Donald Judd, 1928-1994
Table Object. 1967.
Multiple sculpture in folded stainless steel. 1967. Signed in pen on the label on the reverse. Numbered 127 from the edition of 200 (plus 25 proofs). Issued for the portfolio 'Ten from Leo Castelli' to commemorate the 10th anniversary of the Leo Castelli Gallery, 1967. Published by Tanglewood Press Inc., New York 1967.
Note: Donald Judd was one of the most influential American sculptors of the Minimalist movement. He sought to move sculpture away from the personal ‘hand-touched’ tradition taken from European modernism or the abstract expressionists and to create three-dimensional form which expressed the pure concepts of space, form and inter-relationship without emotion. Using largely industrial materials his sculpture is an art of visual perfection and clarity.
Fine example with the metal surface in unusually pristine condition. Overall: 508 x 610 x 71mm.
Donald Judd was one of the most influential American sculptors of the Minimalist movement. It is unusual to find small ‘domestic scale’ works by him.
Judd sought to move sculpture away from the personal ‘hand-touched’ tradition taken from European modernism or the abstract expressionists and to create three-dimensional shape which expressed the pure concepts of space, form and inter-relationship without emotion. Using largely industrial materials his sculpture is an art of visual perfection and clarity.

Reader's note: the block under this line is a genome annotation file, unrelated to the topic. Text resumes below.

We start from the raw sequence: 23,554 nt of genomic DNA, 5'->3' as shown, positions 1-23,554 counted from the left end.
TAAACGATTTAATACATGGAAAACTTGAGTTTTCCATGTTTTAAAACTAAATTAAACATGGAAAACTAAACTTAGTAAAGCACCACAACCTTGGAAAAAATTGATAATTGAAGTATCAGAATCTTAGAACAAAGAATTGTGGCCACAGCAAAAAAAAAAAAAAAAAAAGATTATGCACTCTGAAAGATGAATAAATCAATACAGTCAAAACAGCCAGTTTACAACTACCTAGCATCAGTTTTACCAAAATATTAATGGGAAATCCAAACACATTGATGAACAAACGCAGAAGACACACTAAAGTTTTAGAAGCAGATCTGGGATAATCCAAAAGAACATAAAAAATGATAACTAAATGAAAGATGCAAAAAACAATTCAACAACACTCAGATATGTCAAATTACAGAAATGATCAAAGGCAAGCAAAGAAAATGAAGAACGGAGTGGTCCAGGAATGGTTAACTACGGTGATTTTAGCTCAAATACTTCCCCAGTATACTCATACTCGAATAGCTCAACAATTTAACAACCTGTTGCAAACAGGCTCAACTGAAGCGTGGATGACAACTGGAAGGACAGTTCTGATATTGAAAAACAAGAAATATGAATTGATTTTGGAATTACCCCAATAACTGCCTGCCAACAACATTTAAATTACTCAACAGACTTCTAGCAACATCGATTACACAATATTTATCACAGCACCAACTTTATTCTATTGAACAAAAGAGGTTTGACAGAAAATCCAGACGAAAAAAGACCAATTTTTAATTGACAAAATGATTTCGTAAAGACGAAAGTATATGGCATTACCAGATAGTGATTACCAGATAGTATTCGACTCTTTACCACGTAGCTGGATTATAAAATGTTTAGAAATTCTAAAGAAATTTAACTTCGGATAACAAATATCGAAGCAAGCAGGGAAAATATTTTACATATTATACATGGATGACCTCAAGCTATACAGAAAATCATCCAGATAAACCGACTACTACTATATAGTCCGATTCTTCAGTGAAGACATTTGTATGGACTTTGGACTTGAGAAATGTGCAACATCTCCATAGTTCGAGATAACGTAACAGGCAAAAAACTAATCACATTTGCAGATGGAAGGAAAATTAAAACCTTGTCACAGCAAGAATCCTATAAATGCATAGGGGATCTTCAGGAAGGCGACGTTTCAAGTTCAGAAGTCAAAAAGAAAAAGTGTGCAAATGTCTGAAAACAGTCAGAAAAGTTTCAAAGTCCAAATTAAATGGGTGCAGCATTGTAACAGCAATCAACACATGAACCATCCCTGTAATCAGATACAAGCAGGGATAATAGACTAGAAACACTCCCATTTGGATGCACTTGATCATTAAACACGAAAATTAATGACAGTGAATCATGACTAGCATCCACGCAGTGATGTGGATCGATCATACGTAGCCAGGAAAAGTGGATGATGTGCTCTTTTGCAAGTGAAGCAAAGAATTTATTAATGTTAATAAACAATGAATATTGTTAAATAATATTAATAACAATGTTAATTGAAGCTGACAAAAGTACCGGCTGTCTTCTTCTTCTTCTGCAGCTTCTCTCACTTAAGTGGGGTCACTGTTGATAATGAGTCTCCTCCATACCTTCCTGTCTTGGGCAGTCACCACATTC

Judd’s earliest work, from the late 1940’s through to the end of the 1950’s, was in painting in an abstract-expressionist style. By the beginning of 1960 the free forms of his earlier figurative themes had given way to abstract shapes, with attention focussed on a minimalist use of angles and straight lines. It was also at the beginning of the 1960’s that Judd decided to abandon painting and focus on three dimensional works.
By 1963 Judd had decided that there were three basic themes to his sculpture – ‘stacks’ (in which a repeated series of varied shapes is stacked one on top of the other), ‘Boxes’ (rectangular forms in which the emphasis is on the space enclosed), and ‘Progressions’ (where it is the sequence of the surface elements which is the focus.) He also decided to use very basic deliberately industrial materials, such as metal, plywood and plexiglass. He then worked on the surface of the materials to concentrate the attention on their intrinsic non-descriptive nature. The idea that his art was essentially the concept, and entirely non-descriptive and non-evocative, illustrated his desire to totally differentiate his ‘sculpture’ from the European tradition.
In ‘Table Object’, which is created with a folded sheet of semi-polished stainless steel, it is the progression of the sections of folded metal, the contrasts of surface in essentially identical elements due to light and visual interpretation, which expresses his artistic message. He created the work to celebrate the epoch-marking ‘new generation’ exhibition at Leo Castelli’s New York gallery in 1967.
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